Showing posts from April, 2017

Blood Flow Restriction May Reduce Muscle Damage From Eccentric Biceps Curls - Effects on Gains Yet Unknown

Pretty much the study set-up, albeit with a Scott bench to support the arm and much  more weight. Surprising, isn't it? Wouldn't you expect that using a cuff set to restrict the blood flow in a way that increases the pressure in the arm to ca. 120mmHg and keeps all the metabolic byproducts from being carted away would, when it's used on top of an already muscle-damaging eccentric biceps workout, increase, not decrease the muscle damage? Well, I did. After reading the complete study and taking a look at previous research, however, I have admit that the scientists' conclusion that "BFR attenuated HI-ECC-induced muscle damage and there was no increase in cardiovascular responses" is warranted - even if I'd say that the last word on the real-world effect on gains has not been spoken, yet. You can learn more about BFR and Hypoxia Training at the SuppVersity BFR, Cortisol & GH Responses BFR - Where were we in 2013? Cardio with BFR = Win?

Physique Athletes Not Prone to Metab./Hormonal 'Damage', Recent Pilot Study in 15 Male & Female Athletes Suggests

Even though the study has male and female study participants this study is still more geared towards the men - why else do we have testosterone, but not estrogen measurements? As the scientists point out as early as in the title, a recent paper by Trexel et al. (2017) is indeed (at best) a "pilot study" to "evaluate changes in body composition, metabolic rate, and hormones during post-competition recovery" in "physique athletes". In view of the lack of reliable data from the contest preparations o bodybuilders and other physique-sport athletes, even this "pilot" data is more than worth reporting. That's particularly true, because it is still not clear, as Trexel et al. write whether the "physiological effects of contest preparation persist after competition" and thus whether "they may predispose [...] to preferential gain of fat mass and prolonged, deleterious endocrine side effects" (Trexel 2017) Read about rather

True or False? Muscle Damage From Workouts Can Impair Skeletal Muscle Glucose Uptake and Insulin Sensitivity

I have to admit, I cannot answer the question about the effects of muscle damage on glycemia once and for all, but for the average workout, it's probably irrelevant and the overall effect beneficial. While I have to admit that I do not know in which of the roughly 2300 published articles I have referred to the studies by Asp et al. (1995), I do  know that a new study from the  Tatung Institute of Technology and the  Department of Sports Sciences at the University of Taipei  (Ho 2016) shows that the experimentally verified reduction in GLUT-4 expression in isolated human skeletal muscle cells probably  lacks practical relevance. The reason that I write "probably", is that we do now have one study that suggests beneficial (Ho 2016) and one that found detrimental effects (Asp 1995) - and a couple of reasons why neither of the studies is fully convincing. One important determinant of your 24h insulin levels is your meal frequency : Grazin' Bad For the Obese!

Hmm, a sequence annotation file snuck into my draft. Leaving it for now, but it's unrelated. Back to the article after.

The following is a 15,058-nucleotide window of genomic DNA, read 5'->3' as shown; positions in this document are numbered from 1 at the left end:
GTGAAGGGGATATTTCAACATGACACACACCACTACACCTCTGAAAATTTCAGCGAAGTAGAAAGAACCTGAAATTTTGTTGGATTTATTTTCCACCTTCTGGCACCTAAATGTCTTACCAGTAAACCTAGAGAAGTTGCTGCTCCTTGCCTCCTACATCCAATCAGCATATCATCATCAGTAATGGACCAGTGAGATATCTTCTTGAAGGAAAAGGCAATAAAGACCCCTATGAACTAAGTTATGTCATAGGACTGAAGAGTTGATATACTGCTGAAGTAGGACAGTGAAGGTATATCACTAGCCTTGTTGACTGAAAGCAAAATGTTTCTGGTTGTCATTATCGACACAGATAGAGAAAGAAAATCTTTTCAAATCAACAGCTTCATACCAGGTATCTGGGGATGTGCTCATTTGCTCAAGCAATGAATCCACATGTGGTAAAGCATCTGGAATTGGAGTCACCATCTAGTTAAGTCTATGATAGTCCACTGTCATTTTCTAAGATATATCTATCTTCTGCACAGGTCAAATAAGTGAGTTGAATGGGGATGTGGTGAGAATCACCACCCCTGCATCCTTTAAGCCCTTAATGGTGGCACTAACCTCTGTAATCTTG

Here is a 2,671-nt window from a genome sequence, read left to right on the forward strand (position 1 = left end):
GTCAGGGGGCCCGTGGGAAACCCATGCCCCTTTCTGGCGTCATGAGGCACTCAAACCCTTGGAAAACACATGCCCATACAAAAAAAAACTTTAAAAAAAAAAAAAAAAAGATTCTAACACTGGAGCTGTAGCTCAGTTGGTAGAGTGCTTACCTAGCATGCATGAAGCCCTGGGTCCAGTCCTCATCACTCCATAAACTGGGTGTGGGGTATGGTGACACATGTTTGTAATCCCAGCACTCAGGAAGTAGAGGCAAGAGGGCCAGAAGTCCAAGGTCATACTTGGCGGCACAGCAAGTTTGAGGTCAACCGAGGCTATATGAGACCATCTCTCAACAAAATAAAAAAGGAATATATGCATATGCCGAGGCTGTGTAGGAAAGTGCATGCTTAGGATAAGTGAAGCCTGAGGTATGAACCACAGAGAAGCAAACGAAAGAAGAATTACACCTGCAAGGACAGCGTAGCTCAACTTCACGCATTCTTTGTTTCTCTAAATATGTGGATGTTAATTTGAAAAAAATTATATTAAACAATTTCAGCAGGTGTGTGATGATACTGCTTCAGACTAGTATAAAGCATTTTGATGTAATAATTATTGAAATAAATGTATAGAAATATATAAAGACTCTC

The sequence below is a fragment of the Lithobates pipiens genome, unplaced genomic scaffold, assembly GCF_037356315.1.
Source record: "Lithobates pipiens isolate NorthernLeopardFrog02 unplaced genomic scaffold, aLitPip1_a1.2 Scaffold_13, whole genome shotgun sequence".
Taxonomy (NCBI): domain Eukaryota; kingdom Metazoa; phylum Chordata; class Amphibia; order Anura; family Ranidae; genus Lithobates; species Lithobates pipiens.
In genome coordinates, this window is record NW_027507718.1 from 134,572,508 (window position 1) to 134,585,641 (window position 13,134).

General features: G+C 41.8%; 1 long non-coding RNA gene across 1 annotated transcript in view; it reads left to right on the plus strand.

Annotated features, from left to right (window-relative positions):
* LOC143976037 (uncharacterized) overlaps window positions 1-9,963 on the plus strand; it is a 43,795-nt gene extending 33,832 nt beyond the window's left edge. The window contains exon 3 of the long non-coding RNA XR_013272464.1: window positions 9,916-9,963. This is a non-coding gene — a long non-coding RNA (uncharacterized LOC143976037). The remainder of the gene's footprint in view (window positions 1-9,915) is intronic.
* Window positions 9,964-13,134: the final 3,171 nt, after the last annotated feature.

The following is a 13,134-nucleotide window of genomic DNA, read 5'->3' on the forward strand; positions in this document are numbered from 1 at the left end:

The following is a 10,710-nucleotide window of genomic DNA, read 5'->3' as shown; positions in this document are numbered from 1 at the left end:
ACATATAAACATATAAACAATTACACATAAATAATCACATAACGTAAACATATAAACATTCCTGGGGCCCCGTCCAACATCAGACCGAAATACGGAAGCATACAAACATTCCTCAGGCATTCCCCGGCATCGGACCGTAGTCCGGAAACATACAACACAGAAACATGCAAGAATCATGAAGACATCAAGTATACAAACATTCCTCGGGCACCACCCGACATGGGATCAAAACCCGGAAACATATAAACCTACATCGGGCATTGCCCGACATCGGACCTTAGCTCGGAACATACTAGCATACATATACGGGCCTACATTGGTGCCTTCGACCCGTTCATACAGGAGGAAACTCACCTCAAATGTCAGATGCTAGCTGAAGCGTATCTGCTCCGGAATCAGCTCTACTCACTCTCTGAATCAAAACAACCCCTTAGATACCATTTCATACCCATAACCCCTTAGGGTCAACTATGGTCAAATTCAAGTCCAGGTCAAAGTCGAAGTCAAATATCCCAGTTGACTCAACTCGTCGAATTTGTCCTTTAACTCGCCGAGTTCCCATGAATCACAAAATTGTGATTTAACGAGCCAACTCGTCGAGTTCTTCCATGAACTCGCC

Post-Workout Protein Supplementation: Speed & Source Don't Matter for Real-World Size & Strength Gains - Really?

On a side note: An adequate protein intake is as important for men as it is for women, but both can - for few with real effort - achieve adequate protein intakes from their diet alone - with the same muscle-building effects . If you believed only 50% of the claims on the boxes of the currently available protein supplements, you'd have to have at least five products from three different brands to see optimal results. Luckily, there's science to tell you that the only thing you need is a cheap high EAA protein source that doesn't give you gas, the runs or other side effects... Well, that's at least what a cursory analysis of the results of two new studies suggests. Together, they can be used to argue quite convincingly that neither the protein source ( beef , chicken or whey | Sharp 2017), nor the ratio of fast (whey) vs. slow (casein) proteins (Fabre 2017) will have a meaningful effect on the only relevant study outcome: your real-world gains. High-protein

Visualization Boosts Strength Gains - 'Mental Effort' Boosts Biceps Strength Gains on Low Intensity Workout by 20%!

The study setup looked sign. different. You will have heard or read about resistance training experts and bodybuilders alike bragging about "focus" and "visualization" being keys to maximal strength and muscle gains. Now, a recent study from the Capital University of Physical Education and Sports  in China, the Lerner Research Institute , the Kessler Foundation  and the  New Jersey Medical School  in the US provides what I would deem the first decently convincing evidence that "mental effort" is a previously overlooked counterpart to "physical effort" when it comes to strength training. As the authors point out, "[h]istorically, most strength training programs have emphasized that, for maximum strength gain, training should be conducted at load intensities that are at or near the maximum level and last long enough for all motor units/muscle fibers in a muscle or muscle group to be fully activated" (Jiang 2017). As a SuppVersity  r
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